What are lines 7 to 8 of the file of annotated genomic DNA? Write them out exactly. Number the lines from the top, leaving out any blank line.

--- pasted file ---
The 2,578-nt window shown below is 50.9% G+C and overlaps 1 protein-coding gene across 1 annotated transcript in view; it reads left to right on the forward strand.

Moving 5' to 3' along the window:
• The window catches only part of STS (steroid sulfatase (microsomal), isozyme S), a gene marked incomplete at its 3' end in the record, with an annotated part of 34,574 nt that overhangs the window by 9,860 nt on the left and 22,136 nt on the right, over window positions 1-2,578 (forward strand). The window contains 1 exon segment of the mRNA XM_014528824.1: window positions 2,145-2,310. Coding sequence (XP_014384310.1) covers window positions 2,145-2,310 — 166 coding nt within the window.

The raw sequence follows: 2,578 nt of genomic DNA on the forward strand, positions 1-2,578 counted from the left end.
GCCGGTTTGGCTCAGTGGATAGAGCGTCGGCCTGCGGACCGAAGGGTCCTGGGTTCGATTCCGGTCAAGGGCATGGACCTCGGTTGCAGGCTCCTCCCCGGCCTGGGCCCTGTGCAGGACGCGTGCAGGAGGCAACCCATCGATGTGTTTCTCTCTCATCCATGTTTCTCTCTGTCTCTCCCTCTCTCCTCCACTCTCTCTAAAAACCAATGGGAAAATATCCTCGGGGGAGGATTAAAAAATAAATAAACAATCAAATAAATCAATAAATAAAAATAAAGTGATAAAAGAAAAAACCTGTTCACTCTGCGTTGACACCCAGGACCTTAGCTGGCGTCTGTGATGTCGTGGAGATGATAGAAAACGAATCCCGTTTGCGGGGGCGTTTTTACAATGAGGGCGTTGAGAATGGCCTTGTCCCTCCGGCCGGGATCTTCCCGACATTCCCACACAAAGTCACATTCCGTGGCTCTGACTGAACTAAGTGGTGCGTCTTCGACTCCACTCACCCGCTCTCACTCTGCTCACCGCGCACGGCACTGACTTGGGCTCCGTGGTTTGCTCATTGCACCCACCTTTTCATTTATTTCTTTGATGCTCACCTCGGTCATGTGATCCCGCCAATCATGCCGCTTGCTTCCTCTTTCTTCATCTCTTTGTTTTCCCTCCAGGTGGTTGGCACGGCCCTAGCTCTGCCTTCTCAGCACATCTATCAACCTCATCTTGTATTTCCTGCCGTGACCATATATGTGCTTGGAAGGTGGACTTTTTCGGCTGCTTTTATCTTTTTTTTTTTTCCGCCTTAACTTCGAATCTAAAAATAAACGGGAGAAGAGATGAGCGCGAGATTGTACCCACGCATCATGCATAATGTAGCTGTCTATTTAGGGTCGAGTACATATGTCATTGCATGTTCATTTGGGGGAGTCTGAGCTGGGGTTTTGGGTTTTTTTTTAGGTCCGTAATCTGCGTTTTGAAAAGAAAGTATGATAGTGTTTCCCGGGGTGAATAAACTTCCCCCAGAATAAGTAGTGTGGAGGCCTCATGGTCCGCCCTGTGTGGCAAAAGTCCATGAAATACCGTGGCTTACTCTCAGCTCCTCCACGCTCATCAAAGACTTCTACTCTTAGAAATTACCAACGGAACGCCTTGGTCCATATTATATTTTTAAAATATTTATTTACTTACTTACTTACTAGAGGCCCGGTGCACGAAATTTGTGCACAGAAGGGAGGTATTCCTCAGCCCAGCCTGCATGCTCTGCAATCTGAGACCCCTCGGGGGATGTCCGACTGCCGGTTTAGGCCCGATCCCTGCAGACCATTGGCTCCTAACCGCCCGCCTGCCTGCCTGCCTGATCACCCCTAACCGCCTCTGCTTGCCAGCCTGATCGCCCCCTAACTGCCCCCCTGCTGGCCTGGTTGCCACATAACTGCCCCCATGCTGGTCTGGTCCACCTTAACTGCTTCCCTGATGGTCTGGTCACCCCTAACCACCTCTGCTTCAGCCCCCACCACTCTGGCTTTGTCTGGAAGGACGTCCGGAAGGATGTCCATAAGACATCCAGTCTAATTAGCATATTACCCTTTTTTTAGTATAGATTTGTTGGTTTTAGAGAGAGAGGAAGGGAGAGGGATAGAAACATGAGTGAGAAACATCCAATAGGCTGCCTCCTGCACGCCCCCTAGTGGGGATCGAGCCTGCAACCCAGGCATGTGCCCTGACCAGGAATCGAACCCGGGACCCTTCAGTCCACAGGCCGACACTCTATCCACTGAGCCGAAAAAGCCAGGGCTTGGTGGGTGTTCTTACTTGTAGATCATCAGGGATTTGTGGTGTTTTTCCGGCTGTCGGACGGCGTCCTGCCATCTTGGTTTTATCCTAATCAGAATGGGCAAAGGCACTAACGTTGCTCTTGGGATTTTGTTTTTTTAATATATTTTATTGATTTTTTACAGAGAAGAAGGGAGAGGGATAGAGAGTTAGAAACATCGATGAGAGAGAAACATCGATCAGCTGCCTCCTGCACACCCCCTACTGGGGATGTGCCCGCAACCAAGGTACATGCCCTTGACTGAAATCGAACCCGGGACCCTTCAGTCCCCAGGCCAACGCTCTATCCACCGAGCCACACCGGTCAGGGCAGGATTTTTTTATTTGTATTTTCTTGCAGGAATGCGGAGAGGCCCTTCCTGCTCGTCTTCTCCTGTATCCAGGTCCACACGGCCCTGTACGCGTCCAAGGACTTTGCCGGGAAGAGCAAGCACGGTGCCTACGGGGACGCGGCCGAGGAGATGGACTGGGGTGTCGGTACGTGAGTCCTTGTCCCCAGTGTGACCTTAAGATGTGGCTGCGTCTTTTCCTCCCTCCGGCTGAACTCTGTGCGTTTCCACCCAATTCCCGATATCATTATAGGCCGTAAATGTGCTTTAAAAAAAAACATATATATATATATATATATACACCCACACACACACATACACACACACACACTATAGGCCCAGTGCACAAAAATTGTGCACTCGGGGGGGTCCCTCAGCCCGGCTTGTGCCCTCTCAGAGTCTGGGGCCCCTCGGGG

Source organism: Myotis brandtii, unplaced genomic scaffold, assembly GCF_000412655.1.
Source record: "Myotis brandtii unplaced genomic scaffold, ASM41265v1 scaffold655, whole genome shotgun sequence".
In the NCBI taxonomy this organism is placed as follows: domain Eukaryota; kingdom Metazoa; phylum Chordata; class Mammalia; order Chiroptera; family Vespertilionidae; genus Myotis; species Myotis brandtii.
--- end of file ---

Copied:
Source record: "Myotis brandtii unplaced genomic scaffold, ASM41265v1 scaffold655, whole genome shotgun sequence".
In the NCBI taxonomy this organism is placed as follows: domain Eukaryota; kingdom Metazoa; phylum Chordata; class Mammalia; order Chiroptera; family Vespertilionidae; genus Myotis; species Myotis brandtii.